Rain plays spoilsport in India’s whitewash plans
Rain was forecast for Thursday, the first day of the third Test between India and Australia, but few expected such a heavy downpour, which lashed the venue before dawn. N Ananthanarayanan reports.cricket Updated: Mar 15, 2013 00:18 IST
Rain was forecast for Thursday, the first day of the third Test between India and Australia, but few expected such a heavy downpour, which lashed the venue before dawn.
And more mild drizzle through the morning forced the opening day’s play to be abandoned.
An unusually bone-dry Punjab Cricket Association stadium pitch, prepared on directions of the cricket board as in Chennai and Hyderabad in keeping with skipper MS Dhoni’s requirement, had seemed a perfect surface for the hosts to resume their domination in the series, which they lead 2-0.
But as the day wore on and it became clear there would be no action, it was frustrating for the India camp.
After burning their fingers in the home series defeat against England, the hosts have been careful not to use the word ‘revenge’ for the 0-4 Test series loss in Australia, but they are thirsting to sweep the series. But any more delay can kill that ambition.
There had already been some loss of momentum due to the weeklong break between the Hyderabad Test, which India won by an innings, and the Mohali game that gave enough time to Australia to reflect on their shortcomings and plan ways to show some resilience.
According to the original schedule, Mohali would have staged the second Test in the last week of February, and would have been exposed to the fickle weather.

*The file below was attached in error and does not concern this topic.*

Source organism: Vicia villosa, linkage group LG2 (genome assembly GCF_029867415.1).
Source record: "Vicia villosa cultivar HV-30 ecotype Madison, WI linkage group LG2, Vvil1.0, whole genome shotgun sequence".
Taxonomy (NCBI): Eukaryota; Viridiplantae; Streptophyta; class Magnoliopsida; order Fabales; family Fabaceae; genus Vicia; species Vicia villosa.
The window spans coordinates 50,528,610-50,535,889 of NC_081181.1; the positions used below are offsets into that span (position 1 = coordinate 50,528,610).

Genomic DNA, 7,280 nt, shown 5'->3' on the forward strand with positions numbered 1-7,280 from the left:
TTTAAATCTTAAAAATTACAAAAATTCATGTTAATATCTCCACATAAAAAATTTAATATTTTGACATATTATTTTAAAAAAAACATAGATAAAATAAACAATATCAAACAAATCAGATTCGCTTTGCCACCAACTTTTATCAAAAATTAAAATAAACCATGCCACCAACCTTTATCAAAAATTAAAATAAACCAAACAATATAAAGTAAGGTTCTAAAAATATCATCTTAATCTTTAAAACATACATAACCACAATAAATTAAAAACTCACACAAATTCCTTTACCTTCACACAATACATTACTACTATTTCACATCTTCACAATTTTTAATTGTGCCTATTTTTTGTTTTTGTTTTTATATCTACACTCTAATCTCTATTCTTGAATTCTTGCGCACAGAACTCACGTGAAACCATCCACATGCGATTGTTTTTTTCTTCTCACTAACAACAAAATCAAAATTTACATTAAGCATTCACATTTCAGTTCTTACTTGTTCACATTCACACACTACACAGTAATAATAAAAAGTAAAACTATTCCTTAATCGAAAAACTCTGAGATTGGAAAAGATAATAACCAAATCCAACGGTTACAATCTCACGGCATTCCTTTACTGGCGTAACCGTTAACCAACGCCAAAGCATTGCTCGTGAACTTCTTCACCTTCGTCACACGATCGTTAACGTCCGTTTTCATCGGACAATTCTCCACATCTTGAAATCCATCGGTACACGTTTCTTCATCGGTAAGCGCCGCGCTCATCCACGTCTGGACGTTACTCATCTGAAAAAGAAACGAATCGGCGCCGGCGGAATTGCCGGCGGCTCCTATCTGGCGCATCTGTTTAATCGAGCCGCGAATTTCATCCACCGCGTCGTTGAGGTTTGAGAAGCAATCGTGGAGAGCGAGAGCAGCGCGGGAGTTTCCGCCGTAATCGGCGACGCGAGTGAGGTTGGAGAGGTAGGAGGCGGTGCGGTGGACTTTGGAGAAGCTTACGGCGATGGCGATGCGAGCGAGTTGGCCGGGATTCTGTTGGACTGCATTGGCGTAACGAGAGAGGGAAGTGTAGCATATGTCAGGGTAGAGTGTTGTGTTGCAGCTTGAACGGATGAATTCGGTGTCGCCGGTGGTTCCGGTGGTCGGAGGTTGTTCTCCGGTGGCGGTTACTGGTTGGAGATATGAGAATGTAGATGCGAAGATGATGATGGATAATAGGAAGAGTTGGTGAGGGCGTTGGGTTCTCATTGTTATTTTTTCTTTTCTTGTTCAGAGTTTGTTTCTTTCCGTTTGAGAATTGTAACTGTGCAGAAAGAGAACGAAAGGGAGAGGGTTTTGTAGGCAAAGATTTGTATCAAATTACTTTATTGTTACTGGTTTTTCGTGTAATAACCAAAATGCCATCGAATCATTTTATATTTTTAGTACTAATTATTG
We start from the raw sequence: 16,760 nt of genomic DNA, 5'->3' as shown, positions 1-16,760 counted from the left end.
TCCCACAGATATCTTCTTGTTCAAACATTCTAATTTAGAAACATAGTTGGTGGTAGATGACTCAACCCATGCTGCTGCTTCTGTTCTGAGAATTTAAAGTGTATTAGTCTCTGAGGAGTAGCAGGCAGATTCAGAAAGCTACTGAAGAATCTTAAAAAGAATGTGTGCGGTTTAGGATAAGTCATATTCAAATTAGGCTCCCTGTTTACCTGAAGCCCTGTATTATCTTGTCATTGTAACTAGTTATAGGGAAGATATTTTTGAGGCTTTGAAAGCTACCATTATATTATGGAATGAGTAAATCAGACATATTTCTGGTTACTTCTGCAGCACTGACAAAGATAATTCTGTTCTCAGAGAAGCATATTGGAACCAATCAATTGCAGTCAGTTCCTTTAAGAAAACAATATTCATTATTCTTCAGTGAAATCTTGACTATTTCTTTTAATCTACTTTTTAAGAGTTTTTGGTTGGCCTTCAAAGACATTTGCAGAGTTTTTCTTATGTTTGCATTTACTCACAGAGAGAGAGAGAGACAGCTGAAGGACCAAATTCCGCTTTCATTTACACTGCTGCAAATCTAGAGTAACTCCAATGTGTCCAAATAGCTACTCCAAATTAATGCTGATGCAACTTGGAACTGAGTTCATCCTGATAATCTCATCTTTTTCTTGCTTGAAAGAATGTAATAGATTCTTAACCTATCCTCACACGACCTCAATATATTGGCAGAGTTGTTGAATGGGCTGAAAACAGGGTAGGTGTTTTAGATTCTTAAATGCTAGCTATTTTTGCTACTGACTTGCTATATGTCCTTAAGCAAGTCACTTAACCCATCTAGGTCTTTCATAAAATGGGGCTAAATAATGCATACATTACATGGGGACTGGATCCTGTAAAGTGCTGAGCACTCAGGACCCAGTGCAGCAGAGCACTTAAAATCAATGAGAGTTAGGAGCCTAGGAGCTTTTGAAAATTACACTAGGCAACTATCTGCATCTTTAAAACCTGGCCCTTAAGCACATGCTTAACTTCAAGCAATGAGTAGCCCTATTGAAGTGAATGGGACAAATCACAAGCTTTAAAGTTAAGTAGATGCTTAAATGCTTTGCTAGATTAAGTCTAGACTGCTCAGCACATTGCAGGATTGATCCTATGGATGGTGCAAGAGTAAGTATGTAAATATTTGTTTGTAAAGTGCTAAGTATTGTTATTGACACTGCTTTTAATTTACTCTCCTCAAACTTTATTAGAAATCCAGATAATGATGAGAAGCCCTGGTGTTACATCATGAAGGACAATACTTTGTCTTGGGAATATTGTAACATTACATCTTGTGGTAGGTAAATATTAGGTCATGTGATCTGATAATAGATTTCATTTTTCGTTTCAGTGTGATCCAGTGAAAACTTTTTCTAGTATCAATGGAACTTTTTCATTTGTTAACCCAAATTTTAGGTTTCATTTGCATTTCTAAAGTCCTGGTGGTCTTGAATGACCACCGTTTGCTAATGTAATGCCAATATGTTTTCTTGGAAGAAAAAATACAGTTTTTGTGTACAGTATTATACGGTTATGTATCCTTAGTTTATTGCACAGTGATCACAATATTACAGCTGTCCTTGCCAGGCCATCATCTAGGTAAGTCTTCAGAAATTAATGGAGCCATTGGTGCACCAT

But the large sheets of cover spread over the pitch and most of the field, with plenty of water standing, was not a pretty sight for the home team, or the spectators, a few dozen of whom turned up in the morning before trickling out once it became clear there would be no game. The India players arrived at the ground but quickly returned to their hotel rooms.
For Australia skipper Michael Clarke, the weather intervention must have been the most cheerful news of the week.
Teams trying to save a Test pray for showers but the visitors, who are fighting a battle of credibility, are actually rolling backwards.
The rain applying the brakes could not have been timed any better for the beleaguered side.
Touring can become a cheerless exercise if the team is not up to scratch as Dhoni and company found out in England and Australia.
For Clarke, it was perfect to cool things down after the ruckus caused this week by the tour management’s axing of Shane Watson, batsman Usman Khawaja and pacers Mitchell Johnson and James Pattinson from the Mohali game for not providing the feedback sought by coach Mickey Arthur.
The visitors’ camp would also have been enthused that the covered pitch would now contain more moisture, and would
That would give some extra assistance to their pacers while their batsmen will be comforted by the thought that the surface would take more time to break up and give India's spinners outright upper hand.
More rain and a draw would only frustrate the hosts while the Aussies would be happy to have broken the tempo of this series.
The cover was removed at around 3.45pm after the sun finally shone.